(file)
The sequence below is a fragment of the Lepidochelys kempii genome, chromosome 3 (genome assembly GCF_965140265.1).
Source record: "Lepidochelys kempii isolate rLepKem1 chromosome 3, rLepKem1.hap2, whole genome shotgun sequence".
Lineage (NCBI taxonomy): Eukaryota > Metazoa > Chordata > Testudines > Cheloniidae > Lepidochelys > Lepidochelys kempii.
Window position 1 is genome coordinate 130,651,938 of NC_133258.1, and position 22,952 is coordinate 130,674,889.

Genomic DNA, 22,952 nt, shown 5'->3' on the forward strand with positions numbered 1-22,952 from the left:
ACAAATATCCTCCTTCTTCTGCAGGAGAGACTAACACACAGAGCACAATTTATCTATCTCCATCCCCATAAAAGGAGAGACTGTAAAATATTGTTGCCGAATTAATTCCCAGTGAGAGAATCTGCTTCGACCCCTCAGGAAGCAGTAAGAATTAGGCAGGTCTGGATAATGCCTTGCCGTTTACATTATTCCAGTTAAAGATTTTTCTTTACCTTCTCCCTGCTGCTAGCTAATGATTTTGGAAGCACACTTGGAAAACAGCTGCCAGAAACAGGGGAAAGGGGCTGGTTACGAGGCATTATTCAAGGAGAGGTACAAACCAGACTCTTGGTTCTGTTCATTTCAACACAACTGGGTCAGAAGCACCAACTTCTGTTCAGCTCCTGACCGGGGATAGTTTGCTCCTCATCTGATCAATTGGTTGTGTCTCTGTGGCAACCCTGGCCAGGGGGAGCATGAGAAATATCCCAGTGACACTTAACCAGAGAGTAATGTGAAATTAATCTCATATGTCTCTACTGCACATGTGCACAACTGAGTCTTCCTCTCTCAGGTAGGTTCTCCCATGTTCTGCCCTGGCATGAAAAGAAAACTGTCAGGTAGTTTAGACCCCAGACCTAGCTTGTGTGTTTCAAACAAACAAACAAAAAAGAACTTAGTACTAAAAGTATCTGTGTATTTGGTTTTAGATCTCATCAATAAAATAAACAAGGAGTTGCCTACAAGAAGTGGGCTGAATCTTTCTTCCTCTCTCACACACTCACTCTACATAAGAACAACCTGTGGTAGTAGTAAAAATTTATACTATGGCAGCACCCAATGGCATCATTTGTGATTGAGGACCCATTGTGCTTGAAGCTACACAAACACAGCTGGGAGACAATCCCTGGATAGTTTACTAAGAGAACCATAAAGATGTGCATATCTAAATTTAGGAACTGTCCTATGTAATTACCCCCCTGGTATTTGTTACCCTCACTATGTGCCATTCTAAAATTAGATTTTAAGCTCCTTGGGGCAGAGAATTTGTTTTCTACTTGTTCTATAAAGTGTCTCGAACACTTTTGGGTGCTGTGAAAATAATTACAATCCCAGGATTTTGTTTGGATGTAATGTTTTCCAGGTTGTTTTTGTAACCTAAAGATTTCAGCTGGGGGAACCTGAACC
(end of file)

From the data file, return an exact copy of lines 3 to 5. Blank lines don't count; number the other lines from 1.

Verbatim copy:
Lineage (NCBI taxonomy): Eukaryota > Metazoa > Chordata > Testudines > Cheloniidae > Lepidochelys > Lepidochelys kempii.
Window position 1 is genome coordinate 130,651,938 of NC_133258.1, and position 22,952 is coordinate 130,674,889.

Genomic DNA, 22,952 nt, shown 5'->3' on the forward strand with positions numbered 1-22,952 from the left: